Stress radiographs are useful in determining the amount of ligamentous laxity present following trauma. The results may be helpful in determining diagnosis, surgical indications, and the type and timing of rehabilitation. Some techniques for obtaining stress radiographs involve specific patient positioning or manually applied force; others require use of a particular testing device. Stress radiographs may be obtained for a variety of anatomic areas and joints. The parameters that define abnormality on stress radiographs should be compared with those of clinical findings. The use of common and novel methods to obtain stress radiographs has led to improved identification and diagnosis of many orthopaedic pathologies. Some of these techniques have been developed with the aim of reducing patient discomfort or minimizing the clinician's exposure to radiation.
Dr. Lafferty is Trauma Fellow, Department of Orthopaedic Surgery, Regions Hospital, St. Paul, MN, and Instructor, Department of Orthopaedic Surgery, University of Minnesota, Minneapolis, MN. Dr. Min is Chief Resident, Department of Orthopaedic Surgery, NYU Hospital for Joint Diseases, New York, NY. Dr. Tejwani is Associate Professor, Department of Orthopedic Surgery, NYU Hospital for Joint Diseases.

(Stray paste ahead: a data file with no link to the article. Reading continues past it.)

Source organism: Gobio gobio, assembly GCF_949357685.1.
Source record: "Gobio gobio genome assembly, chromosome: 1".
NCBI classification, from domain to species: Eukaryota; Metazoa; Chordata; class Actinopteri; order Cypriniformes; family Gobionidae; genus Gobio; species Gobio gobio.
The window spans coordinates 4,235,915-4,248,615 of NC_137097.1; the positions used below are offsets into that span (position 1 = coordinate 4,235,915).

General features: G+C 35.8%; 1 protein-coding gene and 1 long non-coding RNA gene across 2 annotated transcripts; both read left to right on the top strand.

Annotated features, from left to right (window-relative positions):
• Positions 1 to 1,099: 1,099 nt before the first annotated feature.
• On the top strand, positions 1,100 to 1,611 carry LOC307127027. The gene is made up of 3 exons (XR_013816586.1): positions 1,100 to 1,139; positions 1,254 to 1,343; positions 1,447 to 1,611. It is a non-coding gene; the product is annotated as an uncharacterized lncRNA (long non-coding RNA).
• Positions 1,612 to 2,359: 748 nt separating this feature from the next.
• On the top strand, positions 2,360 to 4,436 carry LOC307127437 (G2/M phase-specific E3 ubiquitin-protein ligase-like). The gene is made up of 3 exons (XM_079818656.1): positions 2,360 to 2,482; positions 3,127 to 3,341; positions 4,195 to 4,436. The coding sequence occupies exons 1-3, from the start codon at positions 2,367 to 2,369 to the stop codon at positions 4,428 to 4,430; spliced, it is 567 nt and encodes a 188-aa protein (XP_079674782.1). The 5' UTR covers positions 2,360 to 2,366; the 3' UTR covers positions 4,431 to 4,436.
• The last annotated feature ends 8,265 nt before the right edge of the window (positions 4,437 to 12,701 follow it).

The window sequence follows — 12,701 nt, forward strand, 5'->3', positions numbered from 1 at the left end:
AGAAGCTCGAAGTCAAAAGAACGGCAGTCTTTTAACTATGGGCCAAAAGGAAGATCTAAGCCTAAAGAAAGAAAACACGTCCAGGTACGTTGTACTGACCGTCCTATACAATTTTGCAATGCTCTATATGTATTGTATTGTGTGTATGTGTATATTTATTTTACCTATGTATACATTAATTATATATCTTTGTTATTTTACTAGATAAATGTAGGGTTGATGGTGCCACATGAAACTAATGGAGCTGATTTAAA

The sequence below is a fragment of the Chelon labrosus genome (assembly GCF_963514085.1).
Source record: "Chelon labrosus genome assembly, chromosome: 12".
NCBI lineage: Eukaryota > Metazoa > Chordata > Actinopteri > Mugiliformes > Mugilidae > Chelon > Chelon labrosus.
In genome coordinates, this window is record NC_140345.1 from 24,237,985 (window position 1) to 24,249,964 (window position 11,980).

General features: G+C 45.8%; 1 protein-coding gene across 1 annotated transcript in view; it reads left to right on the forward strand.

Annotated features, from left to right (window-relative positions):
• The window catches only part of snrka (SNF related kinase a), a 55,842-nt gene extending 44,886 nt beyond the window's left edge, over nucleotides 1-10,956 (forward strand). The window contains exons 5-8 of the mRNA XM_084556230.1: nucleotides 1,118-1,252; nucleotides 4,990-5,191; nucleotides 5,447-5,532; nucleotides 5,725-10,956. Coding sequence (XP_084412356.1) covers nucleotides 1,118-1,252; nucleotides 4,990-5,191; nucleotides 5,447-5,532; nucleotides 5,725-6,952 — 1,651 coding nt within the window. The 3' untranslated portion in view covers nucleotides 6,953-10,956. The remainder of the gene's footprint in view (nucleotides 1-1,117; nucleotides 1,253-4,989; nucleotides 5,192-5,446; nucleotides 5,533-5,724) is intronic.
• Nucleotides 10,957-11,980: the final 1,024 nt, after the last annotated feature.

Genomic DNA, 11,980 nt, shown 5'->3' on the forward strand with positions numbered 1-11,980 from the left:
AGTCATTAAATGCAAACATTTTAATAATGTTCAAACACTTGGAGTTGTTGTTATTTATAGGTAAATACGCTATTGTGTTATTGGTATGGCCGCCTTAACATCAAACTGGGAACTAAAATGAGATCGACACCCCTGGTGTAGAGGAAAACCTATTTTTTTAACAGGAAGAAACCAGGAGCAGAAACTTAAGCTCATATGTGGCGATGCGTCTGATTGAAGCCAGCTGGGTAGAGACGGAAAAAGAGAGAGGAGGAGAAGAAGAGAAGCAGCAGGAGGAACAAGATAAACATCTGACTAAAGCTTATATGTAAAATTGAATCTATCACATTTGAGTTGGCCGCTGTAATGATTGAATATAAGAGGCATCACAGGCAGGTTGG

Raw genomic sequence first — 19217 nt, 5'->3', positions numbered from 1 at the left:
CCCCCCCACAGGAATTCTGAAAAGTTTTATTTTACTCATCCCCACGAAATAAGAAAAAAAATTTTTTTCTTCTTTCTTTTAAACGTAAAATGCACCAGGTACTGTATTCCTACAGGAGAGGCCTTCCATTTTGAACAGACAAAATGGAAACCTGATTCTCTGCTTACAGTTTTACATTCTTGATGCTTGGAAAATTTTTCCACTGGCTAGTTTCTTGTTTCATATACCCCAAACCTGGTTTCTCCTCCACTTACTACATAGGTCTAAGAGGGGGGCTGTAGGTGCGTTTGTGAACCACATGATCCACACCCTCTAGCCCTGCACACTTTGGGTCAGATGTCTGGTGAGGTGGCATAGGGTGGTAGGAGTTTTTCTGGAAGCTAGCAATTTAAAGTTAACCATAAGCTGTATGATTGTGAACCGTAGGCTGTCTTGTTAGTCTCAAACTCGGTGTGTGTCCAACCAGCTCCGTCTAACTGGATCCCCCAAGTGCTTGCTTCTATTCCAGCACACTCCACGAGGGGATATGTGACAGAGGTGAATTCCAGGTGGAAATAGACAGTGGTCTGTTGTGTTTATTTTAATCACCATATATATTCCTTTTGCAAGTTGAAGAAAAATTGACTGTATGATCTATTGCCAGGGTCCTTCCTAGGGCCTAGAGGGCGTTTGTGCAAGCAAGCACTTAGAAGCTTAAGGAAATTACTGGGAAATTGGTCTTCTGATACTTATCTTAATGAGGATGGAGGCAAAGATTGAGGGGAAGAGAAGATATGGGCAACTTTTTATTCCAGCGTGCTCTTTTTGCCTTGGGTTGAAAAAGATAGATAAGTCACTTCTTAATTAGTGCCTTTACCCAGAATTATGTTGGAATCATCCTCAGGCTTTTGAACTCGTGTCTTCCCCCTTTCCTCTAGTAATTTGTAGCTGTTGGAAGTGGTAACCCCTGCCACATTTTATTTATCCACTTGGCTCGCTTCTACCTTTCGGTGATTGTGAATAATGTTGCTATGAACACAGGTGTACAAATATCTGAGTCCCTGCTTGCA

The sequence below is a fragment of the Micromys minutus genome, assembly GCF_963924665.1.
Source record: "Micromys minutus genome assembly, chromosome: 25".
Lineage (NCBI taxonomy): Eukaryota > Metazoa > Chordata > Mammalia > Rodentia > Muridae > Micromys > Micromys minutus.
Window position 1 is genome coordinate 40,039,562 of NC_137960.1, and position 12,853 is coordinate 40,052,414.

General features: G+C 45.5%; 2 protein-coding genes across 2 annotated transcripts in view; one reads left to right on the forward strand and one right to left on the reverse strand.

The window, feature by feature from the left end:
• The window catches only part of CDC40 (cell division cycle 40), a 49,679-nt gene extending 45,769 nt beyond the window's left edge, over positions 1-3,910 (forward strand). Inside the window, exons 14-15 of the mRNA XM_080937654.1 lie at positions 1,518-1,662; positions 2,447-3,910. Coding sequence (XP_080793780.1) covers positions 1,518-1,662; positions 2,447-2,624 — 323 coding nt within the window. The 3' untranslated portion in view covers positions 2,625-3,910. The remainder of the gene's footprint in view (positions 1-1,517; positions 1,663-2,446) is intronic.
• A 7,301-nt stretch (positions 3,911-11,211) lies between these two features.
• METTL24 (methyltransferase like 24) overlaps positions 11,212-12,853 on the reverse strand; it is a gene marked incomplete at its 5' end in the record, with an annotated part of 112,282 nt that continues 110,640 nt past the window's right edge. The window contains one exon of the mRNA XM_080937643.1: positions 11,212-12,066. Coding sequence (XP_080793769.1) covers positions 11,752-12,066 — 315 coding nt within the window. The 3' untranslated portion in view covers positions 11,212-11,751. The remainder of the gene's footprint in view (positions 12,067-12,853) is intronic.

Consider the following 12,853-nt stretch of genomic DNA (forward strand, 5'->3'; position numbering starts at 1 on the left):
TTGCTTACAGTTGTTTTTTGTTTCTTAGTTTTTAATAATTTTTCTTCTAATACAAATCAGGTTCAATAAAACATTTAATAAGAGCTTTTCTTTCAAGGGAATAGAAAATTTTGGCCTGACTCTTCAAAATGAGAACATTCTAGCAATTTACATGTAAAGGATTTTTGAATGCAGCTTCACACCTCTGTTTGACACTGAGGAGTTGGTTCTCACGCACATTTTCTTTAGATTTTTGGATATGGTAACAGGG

Dr. Tejwani or a member of his immediate family is a member of a speakers' bureau or has made paid presentations on behalf of Stryker, Biomet, and Zimmer and has received research or institutional support from Biomet. Neither of the following authors nor a member of their immediate families has received anything of value from or owns stock in a commercial company or institution related directly or indirectly to the subject of this article: Dr. Lafferty and Dr. Min.
Reprint requests: Dr. Tejwani, Department of Orthopedic Surgery, NYU Hospital for Joint Diseases, 550 First Avenue, NBV 21 West 37, New York, NY 10016.
Copyright 2009 by the American Academy of Orthopaedic Surgeons.